Cain was confused. In front of him stood his brother. His brother stared at him, surprised. Cain noticed that he was sitting up. He also noticed that his fist was a centimetre away from Abele’s head. Cain regained his composure. “What is it that you want, dear brother?” His brother wrung his hands.

“W-well, the servants were busy with our mother and father. I th-thought you might want to get up.” Abele looked down.

“Yes... well, thank you then. Leave, I need to change” Cain said slowly. Abele left quickly and thankful that his brother did not strike him. He was trying to remember a dream he had. He was fairly certain that he had heard it before. He shook his head. He found that the dream was slipping away into his subconscious and sneaking out the door into forgetfulness. By the time he was standing in front of his bureau and putting on his trousers, he could only faintly recall that he had a disturbing dream and nothing more.

Cain looked over at the clock on his bedside table and rolled his eyes. It was 6 a.m. Cain always awoke at 8 a.m. Sometimes he woke up later, but he would lay there, thinking, or read or listen to the servants talking. Cain loved laying there in the morning, basking in the pause of time before he would be forced to work and play politic games. Abele had taken that away from him today. Abele had taken away a lot of things today. First the outside and ‘natural’ theatre and now his lounging time. Cain knew this was not going to be a good day. He stood, staring, at his rack of ties, picking up one, placing it back and nodding his head. He wanted to, if anything, wear one of his favourite ties today. He finally found what he wanted and walked over to the mirror, tied it and left, smiling.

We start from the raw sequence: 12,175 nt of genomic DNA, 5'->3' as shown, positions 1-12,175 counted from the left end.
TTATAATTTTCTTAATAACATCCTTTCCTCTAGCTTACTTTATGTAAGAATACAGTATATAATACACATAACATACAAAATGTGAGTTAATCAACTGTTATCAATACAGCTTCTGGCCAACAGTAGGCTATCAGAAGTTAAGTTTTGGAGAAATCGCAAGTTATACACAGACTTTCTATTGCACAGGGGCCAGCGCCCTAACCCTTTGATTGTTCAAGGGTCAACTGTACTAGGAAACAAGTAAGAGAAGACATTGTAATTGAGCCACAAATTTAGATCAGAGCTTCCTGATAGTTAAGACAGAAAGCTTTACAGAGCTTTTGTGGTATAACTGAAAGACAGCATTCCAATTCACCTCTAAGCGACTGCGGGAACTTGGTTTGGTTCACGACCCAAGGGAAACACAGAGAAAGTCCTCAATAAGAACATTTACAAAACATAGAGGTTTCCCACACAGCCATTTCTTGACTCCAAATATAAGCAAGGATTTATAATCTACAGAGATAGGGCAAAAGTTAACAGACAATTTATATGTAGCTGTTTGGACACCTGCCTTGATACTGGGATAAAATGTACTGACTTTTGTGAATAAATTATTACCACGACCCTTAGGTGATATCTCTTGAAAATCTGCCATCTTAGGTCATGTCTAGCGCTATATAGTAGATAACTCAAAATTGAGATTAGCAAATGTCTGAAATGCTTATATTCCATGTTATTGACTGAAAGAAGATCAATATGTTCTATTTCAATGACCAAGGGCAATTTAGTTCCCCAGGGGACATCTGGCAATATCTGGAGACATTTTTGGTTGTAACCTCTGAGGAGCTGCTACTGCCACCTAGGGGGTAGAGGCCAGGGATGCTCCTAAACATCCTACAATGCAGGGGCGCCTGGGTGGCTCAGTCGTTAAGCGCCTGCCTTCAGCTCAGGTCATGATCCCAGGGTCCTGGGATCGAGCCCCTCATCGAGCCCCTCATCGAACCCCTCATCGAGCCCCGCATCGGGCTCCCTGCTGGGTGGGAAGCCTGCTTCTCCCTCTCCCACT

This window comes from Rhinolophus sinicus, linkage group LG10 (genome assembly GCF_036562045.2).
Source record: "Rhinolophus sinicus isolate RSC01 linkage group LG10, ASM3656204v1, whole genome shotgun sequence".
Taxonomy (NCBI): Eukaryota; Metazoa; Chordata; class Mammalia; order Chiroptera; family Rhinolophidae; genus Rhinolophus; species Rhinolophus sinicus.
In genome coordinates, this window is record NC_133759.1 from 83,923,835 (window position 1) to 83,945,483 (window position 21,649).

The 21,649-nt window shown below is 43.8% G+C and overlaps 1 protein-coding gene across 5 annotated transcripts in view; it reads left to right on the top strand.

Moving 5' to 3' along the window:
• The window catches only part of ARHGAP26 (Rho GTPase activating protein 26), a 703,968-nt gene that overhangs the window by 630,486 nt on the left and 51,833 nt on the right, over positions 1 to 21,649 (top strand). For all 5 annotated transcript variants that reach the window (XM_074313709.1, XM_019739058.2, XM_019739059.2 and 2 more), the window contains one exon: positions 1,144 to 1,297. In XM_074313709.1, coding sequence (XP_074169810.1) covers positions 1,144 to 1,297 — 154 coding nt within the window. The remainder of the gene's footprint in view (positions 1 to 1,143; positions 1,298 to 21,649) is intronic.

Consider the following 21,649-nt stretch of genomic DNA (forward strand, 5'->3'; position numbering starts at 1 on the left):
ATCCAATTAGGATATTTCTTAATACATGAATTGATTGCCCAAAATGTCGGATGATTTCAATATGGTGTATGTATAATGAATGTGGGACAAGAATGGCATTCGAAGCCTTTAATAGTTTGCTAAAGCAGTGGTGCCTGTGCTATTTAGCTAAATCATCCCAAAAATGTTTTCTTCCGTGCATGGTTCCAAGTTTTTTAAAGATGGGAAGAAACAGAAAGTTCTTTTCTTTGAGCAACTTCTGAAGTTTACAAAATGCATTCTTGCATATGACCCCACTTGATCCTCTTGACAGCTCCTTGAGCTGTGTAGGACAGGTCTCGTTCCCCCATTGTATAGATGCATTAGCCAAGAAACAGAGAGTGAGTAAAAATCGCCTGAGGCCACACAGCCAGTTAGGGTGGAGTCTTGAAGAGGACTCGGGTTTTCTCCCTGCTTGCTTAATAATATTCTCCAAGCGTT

The tie was black with a red tear-shaped drop bordered with white.

A/N: This took a long time to do. I ran into homework (well, I was on vacation before; I miss it) and school and I kept watching movies instead of working (this week was Pirates of the Caribbean, both movies, and Nosferatu). So it got put on hold. I was in the middle of the dinner conversation and it probably seemed a little boring compared to the movies I was watching, so I kept saying 'after this movie'. Anyways, I finally sat down yesterday and today and finished it off.

I did the big 'author no-no' and copy-pasted, haha. I wanted to keep the dreams the same, just from different perspectives. I hope it wasn't too boring. I think it's because I love that dream way too much. I love the Metatron; he is based off of Alan Rickman's performance in Dogma. My dad (who is, basically, my editor) looked at me while he was reading and asked 'Have I seen this before?'. I told him it was from The Sacrificial Brother and he responded with 'Oh'. The fact that is seemed very familiar, but not so familiar as to directly correlate with my previous story is very amusing. I wanted that to happen. I wanted to make them seem as though they could have come from anywhere (or anytime).

Tuesday, January 09, 2007

The Sacrificial Brother (Abele Arlini)